• An adverse or allergic tissue reaction that is not temporary will result in implantation failure, making materials testing critical. Ductus-intramural implants include miniballs and stays. The immune response to sterile implants is not confined to individual hypersensitivity or allergic reactions to certain proteins but can occur upon introduction of any implant into the body as foreign (see, for example, Malik, A. F., Hogue, R., Ouyang, X., Ghani, A., Hong, E., and 8 others 2011. “Inflammasome Components Asc and Caspase-1 Mediate Biomaterial-induced Inflammation and Foreign Body Response,” Proceeding of the National Academy of Sciences of the United States of America 108(50): 20095-20100; Anderson, J. M., Rodriguez, A., and Chang, D. T. 2008. “Foreign Body Reaction to Biomaterials,” Seminars in Immunology 20(2):86-100; Wilson, C. J., Clegg, R. E., Leavesley, D. I., and Pearcy, M. J. 2005. “Mediation of Biomaterial-cell Interactions by Adsorbed Proteins: A Review,” Tissue Engineering 11(1-2):1-18; Hu, W-J., Eaton, J. W., Ugarova, T. P., and Tang, L. 2001. “Molecular Basis of Biomaterial-mediated Foreign Body Reactions,” Blood 98(4):1231-1238; Kao, W. J., Lee, D., Schense, J. C., and Hubbell, J. A. 2001. Fibronectin Modulates Macrophage Adhesion and FBGC Formation: The Role of RGD, PHSRN, and PRRARV Domains,” Journal of Biomedical Materials Research 55(1):79-88; Jenney, C. R. and Anderson, J. M. 2000. “Adsorbed. Serum Proteins Responsible for Surface Dependent Human Macrophage Behavior,” Journal of Biomedical Materials Research 49(4):435-447; van der Giessen, W. J., Lincoff, A. M., Schwartz, R. S., van Beusekom, H. M., Serruys, P. W., Holmes, D. R. Jr., Ellis, S. G., and Topol, E. J. 1996. “Marked Inflammatory Sequelae to Implantation of Biodegradable and Nonbiodegradable Polymers in Porcine Coronary Arteries,” Circulation 94(7):1690-1697; Tang, L. and Eaton, J. W. 1995. “Inflammatory Responses to Biomaterials,” American Journal of Clinical Pathology 103(4):466-471).
  • Immune system macrophage attack of implanted polyurethanes in nonductus-intramural implants such as base-tubes and the linings thereof is inhibited by means addressed below in the sections below entitled Internal Environment-resistant Base-tube Polymers, Metals, and Combinations Thereof and Materials Suitable for Rebound-directing Double-wedge Linings. For medication implants that will be dissipated or assmimlated through dissolution, enzymatic action, and sometimes hydrolysis and not subject to tractive force except when any must be recovered, tissue reactions are usually temporary and of negligible consequence. For stenting stays, which will be subjected to mild tractive force, where a treatment unrelated weakening condition following insertion is anticipated, the stays are coated with a tissue hardening and bonding agent, wetted with an adverse action counteractant, and time allowed for tissue integration until placement of the stent-jacket in a second procedure. Counteractants are addressed below in the section entitled Tissue Reaction Ameliorative Measures. Various means for warming the site to accelerate the release of stay contents and takeup are addressed herein, and keeping the site warm should accelerate healing and tissue acceptance.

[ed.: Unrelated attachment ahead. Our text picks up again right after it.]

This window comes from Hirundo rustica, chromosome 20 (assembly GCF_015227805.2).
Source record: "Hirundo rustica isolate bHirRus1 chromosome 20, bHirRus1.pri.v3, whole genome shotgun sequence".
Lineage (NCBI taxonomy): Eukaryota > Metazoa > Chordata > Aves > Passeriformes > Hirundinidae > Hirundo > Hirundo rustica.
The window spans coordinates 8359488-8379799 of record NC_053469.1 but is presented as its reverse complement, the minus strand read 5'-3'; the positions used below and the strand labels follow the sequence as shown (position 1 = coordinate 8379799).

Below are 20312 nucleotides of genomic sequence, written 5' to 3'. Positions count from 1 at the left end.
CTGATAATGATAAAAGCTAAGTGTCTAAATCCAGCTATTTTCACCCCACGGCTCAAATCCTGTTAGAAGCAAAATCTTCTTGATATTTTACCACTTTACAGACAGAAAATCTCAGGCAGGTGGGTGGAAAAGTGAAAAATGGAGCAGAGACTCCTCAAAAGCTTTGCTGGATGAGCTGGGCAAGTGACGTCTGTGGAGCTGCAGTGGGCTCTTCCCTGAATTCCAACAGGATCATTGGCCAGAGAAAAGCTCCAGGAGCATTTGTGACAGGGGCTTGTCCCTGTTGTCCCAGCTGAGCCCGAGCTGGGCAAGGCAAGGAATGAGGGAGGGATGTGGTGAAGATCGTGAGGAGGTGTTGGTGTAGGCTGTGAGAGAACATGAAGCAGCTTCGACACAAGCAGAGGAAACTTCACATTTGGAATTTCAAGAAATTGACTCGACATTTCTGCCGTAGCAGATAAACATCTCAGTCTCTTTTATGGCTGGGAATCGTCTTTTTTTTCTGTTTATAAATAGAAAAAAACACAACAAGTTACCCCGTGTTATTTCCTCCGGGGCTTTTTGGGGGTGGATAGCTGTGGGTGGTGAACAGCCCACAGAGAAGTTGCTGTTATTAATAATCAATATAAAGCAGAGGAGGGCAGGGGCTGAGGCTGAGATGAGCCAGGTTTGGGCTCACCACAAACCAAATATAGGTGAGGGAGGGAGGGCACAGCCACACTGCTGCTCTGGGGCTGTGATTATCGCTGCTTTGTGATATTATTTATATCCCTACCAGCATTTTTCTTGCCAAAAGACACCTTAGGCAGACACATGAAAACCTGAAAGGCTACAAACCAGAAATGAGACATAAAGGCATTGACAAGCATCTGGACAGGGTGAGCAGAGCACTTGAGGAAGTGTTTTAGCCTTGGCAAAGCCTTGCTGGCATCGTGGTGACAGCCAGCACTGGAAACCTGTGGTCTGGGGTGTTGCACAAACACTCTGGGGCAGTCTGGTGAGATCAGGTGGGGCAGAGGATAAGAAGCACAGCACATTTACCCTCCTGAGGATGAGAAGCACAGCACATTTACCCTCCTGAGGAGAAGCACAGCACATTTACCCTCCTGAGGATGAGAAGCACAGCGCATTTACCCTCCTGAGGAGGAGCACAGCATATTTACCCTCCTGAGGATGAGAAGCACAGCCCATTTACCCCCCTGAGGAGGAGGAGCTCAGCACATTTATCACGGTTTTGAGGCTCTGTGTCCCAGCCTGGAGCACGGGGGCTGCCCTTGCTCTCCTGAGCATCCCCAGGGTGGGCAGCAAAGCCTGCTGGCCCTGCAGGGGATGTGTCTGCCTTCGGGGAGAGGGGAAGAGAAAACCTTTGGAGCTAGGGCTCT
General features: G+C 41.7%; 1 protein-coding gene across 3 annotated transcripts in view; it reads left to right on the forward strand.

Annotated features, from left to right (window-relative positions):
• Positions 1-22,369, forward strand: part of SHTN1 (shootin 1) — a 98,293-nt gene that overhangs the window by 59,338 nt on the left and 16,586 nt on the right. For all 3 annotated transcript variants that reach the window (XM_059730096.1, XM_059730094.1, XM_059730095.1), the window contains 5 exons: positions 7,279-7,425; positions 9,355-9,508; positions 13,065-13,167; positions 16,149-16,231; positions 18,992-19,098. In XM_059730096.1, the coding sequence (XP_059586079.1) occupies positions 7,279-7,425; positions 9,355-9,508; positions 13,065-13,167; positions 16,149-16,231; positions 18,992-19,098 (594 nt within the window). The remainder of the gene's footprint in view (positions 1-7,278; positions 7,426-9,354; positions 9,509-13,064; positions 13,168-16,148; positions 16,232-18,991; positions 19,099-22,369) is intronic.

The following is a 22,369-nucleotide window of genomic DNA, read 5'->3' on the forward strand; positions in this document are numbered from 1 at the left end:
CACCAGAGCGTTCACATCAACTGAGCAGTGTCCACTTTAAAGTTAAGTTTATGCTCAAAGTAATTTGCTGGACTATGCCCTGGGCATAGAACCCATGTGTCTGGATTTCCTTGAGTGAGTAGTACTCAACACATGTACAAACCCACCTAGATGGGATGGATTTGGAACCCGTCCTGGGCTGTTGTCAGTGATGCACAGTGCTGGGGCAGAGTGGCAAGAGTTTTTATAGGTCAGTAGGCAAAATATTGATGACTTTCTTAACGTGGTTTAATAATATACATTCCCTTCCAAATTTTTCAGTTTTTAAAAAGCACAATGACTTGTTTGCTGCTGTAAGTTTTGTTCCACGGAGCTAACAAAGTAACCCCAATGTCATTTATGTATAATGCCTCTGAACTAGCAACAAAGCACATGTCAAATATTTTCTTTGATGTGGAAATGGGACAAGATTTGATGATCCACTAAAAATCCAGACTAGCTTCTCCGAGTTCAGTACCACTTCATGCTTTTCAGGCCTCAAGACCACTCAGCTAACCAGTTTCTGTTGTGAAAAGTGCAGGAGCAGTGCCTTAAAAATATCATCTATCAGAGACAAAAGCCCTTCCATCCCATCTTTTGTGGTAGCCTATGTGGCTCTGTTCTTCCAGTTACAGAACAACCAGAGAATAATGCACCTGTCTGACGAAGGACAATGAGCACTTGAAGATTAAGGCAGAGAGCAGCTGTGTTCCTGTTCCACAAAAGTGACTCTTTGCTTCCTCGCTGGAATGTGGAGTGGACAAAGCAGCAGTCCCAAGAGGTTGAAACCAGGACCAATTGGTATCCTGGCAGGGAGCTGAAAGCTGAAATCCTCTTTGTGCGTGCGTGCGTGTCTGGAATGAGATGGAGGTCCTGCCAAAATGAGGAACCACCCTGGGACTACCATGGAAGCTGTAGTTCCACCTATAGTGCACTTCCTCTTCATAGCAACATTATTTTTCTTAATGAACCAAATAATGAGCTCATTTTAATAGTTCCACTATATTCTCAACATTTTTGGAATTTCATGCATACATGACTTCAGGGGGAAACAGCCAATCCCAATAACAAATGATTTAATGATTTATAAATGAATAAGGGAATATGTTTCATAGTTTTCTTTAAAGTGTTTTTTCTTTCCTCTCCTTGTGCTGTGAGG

• The interval between placement of the stays and placement of the stent-jacketmust be sufficient to allow tissue integration and not just acceptance and healing. Unless deterred, a foreign body reaction to a nonabsorbable implant can be acute and chronic, resulting in implant failure and harm to the patient. Stenting is but one application for miniballs, which have multiple drug, radiation, and other therapeutic agent-delivery applications that may or may not include stenting. All ductus-intramural implants contain sufficient ferromagnetic content to allow retrieval should any be dropped, mispositioned, or reauire emergency recovery. Miniballs used for magnetic drug-targeting and/or to stent generally require more magnetically susceptible content. While it should seldom prove necessary, if the mass of lanthanoid needed to achieve the magnetic susceptibility required were to demand miniballs too large for the application, then any other space-taking agent coatings to be delivered in other miniballs or would be introduced not as outer layers but rather through endoluminal injection by tool-inserts, as addressed below in the section entitled Radial Projection Unit Tool-inserts, a coating of protein solder being an exception.